7 Tips to Master Online Storytelling for Your Business

There are a lot of facets that make up good business storytelling, such as authenticity. Read on for our best 7 tips to help you master online storytelling.

If you aren’t a storyteller by nature, the world of online storytelling can be baffling and intimidating.

However, this form of storytelling can be a great way to make a lasting impression on your audience and keep them coming back for more. While “story,” by nature, may not lend itself to images of authenticity, it’s one of the most effective ways to make sure your audience sees the real you.

While it may seem like just another method of advertising, how do you make sure you stand out?

Curious how to craft the most compelling story about your business you can? Read on while we jump into it!

Online Storytelling Tips for Your Business

Be the underdog

Think about it: when was the last time you watched a movie or read a book about someone who had everything going for him 100% of the time and retained an interest in it?

You’re not coming up with much, are you?

It’s a classic storytelling trope: everybody loves the underdog. This remains true when it comes to online storytelling.

While you definitely want to boost your business and break out of any rut or burnout you may be in, you also want to give your potential client base a reason to root for you.

Don’t dig yourself into a hole and keep yourself there, but find a way to convey digging yourself out. Give your audience a sense of hope and endear yourself to them.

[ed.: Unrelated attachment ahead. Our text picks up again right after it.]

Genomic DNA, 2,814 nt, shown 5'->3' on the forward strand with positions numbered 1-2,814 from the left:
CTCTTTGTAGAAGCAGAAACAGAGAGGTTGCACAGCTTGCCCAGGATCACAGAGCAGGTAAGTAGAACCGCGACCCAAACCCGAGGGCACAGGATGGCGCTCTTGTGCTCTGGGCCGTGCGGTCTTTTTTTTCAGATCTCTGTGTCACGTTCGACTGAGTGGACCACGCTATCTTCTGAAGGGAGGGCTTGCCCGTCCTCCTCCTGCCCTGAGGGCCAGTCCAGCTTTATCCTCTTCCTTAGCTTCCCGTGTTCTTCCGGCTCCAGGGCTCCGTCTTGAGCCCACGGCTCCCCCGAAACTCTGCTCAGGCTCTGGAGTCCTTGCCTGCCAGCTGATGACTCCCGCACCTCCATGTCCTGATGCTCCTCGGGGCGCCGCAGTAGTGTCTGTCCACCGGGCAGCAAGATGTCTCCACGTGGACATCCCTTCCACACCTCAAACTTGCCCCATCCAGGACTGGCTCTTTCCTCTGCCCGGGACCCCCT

Less focus on data

While data, statistics, and numbers can absolutely help prove a point regarding your business, you’re probably the only one who’s truly interested in those sales statistics.

When it comes to online storytelling, you don’t want to bog your story down with numbers. Some impressive ones peppered throughout are great just to make a point, but in general, you want to make them listen.

Did you know that it’s a proven fact that people are more likely to listen to stories over data? Don’t let yourself drown in an overwhelming amount of numbers. Give your audience a reason to listen and feel comfortable.

Don’t exaggerate

We know what you’re thinking: how is it a story if it’s not exaggerated?

While it bears several similarities to screenwriting and literary writing, you’re still telling the story of your business. Online storytelling needs to keep that in mind.

The problem is that exaggeration tends to lead itself to fluff. You’re not trying to sell a romance here, nor are you trying to make things seem more dramatic than they really are.

One of the most difficult yet crucial parts of online storytelling is maintaining truth when it comes to your business. When you start exaggerating, it’s easy to become prone to outright lies, which in turn won’t satisfy your potential customers.

Don’t info-dump

One of the key points of storytelling, whether online storytelling or otherwise, is to refrain from dumping information on your reader’s heads.

This is trickier than it sounds. How do you convey everything you need to without getting the “important” stuff out of the way first?